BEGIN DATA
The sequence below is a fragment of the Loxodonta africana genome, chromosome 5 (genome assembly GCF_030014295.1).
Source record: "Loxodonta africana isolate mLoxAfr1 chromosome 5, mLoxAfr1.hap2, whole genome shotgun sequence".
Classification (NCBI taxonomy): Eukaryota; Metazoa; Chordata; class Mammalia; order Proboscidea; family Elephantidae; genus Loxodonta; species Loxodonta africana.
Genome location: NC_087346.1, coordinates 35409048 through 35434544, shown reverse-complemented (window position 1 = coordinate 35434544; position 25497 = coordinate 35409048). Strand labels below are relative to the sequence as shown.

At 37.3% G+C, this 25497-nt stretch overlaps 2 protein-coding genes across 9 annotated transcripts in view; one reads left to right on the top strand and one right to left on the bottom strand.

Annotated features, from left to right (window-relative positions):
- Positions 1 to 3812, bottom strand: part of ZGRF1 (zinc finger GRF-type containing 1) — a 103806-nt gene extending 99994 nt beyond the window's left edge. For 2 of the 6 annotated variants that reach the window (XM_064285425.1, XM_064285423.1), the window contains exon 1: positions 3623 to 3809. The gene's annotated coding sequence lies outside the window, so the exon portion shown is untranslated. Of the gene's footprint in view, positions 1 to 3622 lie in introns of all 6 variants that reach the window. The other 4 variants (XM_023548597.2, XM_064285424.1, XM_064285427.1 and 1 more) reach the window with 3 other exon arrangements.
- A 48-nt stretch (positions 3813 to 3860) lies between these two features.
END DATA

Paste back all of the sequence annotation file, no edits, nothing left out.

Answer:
The sequence below is a fragment of the Loxodonta africana genome, chromosome 5 (genome assembly GCF_030014295.1).
Source record: "Loxodonta africana isolate mLoxAfr1 chromosome 5, mLoxAfr1.hap2, whole genome shotgun sequence".
Classification (NCBI taxonomy): Eukaryota; Metazoa; Chordata; class Mammalia; order Proboscidea; family Elephantidae; genus Loxodonta; species Loxodonta africana.
Genome location: NC_087346.1, coordinates 35409048 through 35434544, shown reverse-complemented (window position 1 = coordinate 35434544; position 25497 = coordinate 35409048). Strand labels below are relative to the sequence as shown.

At 37.3% G+C, this 25497-nt stretch overlaps 2 protein-coding genes across 9 annotated transcripts in view; one reads left to right on the top strand and one right to left on the bottom strand.

Annotated features, from left to right (window-relative positions):
- Positions 1 to 3812, bottom strand: part of ZGRF1 (zinc finger GRF-type containing 1) — a 103806-nt gene extending 99994 nt beyond the window's left edge. For 2 of the 6 annotated variants that reach the window (XM_064285425.1, XM_064285423.1), the window contains exon 1: positions 3623 to 3809. The gene's annotated coding sequence lies outside the window, so the exon portion shown is untranslated. Of the gene's footprint in view, positions 1 to 3622 lie in introns of all 6 variants that reach the window. The other 4 variants (XM_023548597.2, XM_064285424.1, XM_064285427.1 and 1 more) reach the window with 3 other exon arrangements.
- A 48-nt stretch (positions 3813 to 3860) lies between these two features.